adding: project/FooBank/DB/source/DBController.cpp (deflated 48%)
     adding: project/FooBank/GUI/include/FooGUI.hpp (deflated 30%)
     adding: project/FooBank/GUI/source/FooGUI.cpp (deflated 42%)
  four files were changed today, so only those are packed into

example: including/excluding by filename

   sfk list -dir docs !\tmp\ -file .txt !-save. | zip -@

     adding: docs/Formats/01-native-tab-crlf.txt (deflated 49%)
     adding: docs/Formats/02-crlf.txt (deflated 49%)
     adding: docs/Formats/03-native-tab-lf.txt (deflated 49%)
     adding: docs/Formats/04-lf.txt (deflated 49%)
     adding: docs/Formats/05-split-text.txt (deflated 41%)
     adding: docs/Formats/07-filter-src.txt (deflated 41%)
     adding: docs/Formats/08-head-tail.txt (deflated 49%)
     adding: docs/Formats/09 blank file name.txt (stored 0%)
     adding: docs/readme.txt (deflated 24%)
  only files with extension .txt are collected from the docs directory, excluding files
  • which are located in any subdirectory named "tmp"
  • having "-save." in their name
the example uses sfk for windows syntax. linux users have to type ":" instead of "!".

example: comparing directories

we have two directory trees, "docs" and "docs-old". the latter one is a copy of docs, made some days ago. meanwhile, there have been changes in "docs". but what changes?

   sfk list -sincedir docs-old docs

      [add] docs\addendum01.txt
      [add] docs\drivers\spec01.txt
      [add] docs\drivers\spec02.txt
      [add] docs\drivers\spec03.txt
      [dif] docs\FooBank\DB\source\DBController.cpp
      [dif] docs\FooBank\GUI\include\FooGUI.hpp
      [add] docs\tecnotes.txt
  this command only lists what has changed so far:
  • some files have been added.
  • some files have differences, i.e. have been edited meanwhile.
so let's collect all these differences into a .zip. notice that zip would be irritated by the [add] and [dif] prefixes in each line, therefore we have to add sfk option -pure:

   sfk list -pure -sincedir docs-old docs


now let's send this to zip:

   sfk list -pure -sincedir docs-old docs | zip -@

     adding: docs/addendum01.txt (stored 0%)
     adding: docs/drivers/spec01.txt (stored 0%)
     adding: docs/drivers/spec02.txt (stored 0%)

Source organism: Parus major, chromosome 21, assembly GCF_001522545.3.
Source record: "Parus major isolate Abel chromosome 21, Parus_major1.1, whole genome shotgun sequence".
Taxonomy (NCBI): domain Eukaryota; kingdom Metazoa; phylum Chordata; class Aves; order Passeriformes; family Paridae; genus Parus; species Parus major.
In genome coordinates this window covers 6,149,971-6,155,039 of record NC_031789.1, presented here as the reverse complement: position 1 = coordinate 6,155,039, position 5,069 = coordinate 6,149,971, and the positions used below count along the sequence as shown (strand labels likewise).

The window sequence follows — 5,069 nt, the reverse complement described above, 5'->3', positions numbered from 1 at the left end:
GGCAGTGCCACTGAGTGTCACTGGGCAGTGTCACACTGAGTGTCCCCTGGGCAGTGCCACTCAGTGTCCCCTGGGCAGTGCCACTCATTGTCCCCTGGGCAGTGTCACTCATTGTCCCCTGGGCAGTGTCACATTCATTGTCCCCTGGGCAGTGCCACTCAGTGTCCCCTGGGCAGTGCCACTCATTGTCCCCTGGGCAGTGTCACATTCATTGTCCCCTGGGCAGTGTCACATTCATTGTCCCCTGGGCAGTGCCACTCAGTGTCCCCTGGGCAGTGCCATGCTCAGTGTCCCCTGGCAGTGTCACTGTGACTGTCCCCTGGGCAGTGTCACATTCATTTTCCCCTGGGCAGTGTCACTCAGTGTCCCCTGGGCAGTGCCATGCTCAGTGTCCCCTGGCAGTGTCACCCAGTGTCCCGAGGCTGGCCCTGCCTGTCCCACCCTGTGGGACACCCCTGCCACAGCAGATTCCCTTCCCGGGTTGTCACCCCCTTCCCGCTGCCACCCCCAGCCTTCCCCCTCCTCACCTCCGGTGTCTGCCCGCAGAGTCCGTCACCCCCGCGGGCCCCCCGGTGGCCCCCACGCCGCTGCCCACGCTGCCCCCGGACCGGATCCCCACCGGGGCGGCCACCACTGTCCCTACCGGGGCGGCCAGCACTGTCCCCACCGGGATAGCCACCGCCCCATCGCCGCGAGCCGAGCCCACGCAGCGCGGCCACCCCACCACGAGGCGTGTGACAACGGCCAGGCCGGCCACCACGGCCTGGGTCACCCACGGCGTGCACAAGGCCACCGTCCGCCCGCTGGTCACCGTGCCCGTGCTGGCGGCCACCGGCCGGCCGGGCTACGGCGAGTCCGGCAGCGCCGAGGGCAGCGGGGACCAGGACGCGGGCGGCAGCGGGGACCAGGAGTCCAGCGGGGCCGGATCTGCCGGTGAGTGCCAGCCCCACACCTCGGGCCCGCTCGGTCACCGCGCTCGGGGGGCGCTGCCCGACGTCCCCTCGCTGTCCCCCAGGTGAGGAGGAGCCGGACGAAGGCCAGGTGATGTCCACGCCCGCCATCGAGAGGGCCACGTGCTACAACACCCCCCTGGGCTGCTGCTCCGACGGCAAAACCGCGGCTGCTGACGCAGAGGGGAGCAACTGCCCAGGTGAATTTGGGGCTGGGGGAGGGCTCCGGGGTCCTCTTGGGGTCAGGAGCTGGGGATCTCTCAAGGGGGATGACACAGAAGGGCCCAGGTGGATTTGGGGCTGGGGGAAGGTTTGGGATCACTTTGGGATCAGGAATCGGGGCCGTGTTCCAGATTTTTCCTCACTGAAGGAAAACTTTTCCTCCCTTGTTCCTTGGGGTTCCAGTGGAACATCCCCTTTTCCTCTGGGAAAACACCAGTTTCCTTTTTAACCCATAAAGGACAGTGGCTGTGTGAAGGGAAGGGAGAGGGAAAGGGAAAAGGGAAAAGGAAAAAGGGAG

adding: docs/drivers/spec03.txt (stored 0%)
     adding: docs/FooBank/DB/source/DBController.cpp (deflated 48%)
     adding: docs/FooBank/GUI/include/FooGUI.hpp (deflated 30%)
     adding: docs/tecnotes.txt (stored 0%)

NTFS and ZIP - execution prevention problem:

i experienced one small problem when using the command-line (un)zip together with NTFS file systems; in short terms, after unzipping ".msi" files, I was unable to install software from these files. windows complained that access to the files was not possible or denied (due to some "execution prevention" mechanism introducted with XP SP2). this was probably because i zipped those files from a FAT partition (maybe even with an older zip tool) and then unzipped them on NTFS. the solution was to copy the files to a partition with FAT(32) file system, e.g. an USB stick, and then to run the installer from there.

NTFS and ZIP - filetime jumps:

another issue concerns filetimes, especially when zipping/unzipping accross FAT and NTFS partitions. in short terms, if you zip files from a FAT partition, then unpack this .zip on an NTFS partition, you always have to expect that the filetimes may be changed globally by a few hours. This is not at all a bug in the zip tool - it's due to the way that NTFS manages filetimes internally. in case you're irritated by this, try the following: 1) remember the filetimes in some directory on an NTFS partition. 2) change the date of your system from summer to winter time, or vice versa 3) have a look again at the filetimes and be shocked: all file times have jumped by one hour! so this is not a zip-specific problem, but it may show up when you compare times listed in a .zip file with those of the files actually created.